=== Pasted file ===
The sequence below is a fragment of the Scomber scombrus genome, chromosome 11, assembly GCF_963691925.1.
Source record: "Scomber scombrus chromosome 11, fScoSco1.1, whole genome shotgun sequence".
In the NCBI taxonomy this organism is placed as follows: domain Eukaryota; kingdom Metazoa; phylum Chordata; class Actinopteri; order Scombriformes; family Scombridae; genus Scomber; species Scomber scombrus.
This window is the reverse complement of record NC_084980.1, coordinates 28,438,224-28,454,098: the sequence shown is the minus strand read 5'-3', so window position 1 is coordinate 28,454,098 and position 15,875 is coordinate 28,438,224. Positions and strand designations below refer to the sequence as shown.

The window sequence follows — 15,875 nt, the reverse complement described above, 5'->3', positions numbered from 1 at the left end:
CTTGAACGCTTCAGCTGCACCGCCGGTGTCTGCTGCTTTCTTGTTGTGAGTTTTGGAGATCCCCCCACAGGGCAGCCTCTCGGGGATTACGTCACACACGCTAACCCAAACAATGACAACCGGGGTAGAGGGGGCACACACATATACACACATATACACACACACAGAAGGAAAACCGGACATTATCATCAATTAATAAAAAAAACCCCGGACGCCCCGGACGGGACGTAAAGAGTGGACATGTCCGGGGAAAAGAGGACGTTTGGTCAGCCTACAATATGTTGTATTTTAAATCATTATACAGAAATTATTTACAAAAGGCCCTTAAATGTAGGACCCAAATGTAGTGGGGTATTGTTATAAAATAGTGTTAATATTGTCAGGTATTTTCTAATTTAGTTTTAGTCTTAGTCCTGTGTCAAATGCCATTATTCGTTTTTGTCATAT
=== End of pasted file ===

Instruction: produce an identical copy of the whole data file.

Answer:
The sequence below is a fragment of the Scomber scombrus genome, chromosome 11, assembly GCF_963691925.1.
Source record: "Scomber scombrus chromosome 11, fScoSco1.1, whole genome shotgun sequence".
In the NCBI taxonomy this organism is placed as follows: domain Eukaryota; kingdom Metazoa; phylum Chordata; class Actinopteri; order Scombriformes; family Scombridae; genus Scomber; species Scomber scombrus.
This window is the reverse complement of record NC_084980.1, coordinates 28,438,224-28,454,098: the sequence shown is the minus strand read 5'-3', so window position 1 is coordinate 28,454,098 and position 15,875 is coordinate 28,438,224. Positions and strand designations below refer to the sequence as shown.

The window sequence follows — 15,875 nt, the reverse complement described above, 5'->3', positions numbered from 1 at the left end:
CTTGAACGCTTCAGCTGCACCGCCGGTGTCTGCTGCTTTCTTGTTGTGAGTTTTGGAGATCCCCCCACAGGGCAGCCTCTCGGGGATTACGTCACACACGCTAACCCAAACAATGACAACCGGGGTAGAGGGGGCACACACATATACACACATATACACACACACAGAAGGAAAACCGGACATTATCATCAATTAATAAAAAAAACCCCGGACGCCCCGGACGGGACGTAAAGAGTGGACATGTCCGGGGAAAAGAGGACGTTTGGTCAGCCTACAATATGTTGTATTTTAAATCATTATACAGAAATTATTTACAAAAGGCCCTTAAATGTAGGACCCAAATGTAGTGGGGTATTGTTATAAAATAGTGTTAATATTGTCAGGTATTTTCTAATTTAGTTTTAGTCTTAGTCCTGTGTCAAATGCCATTATTCGTTTTTGTCATAT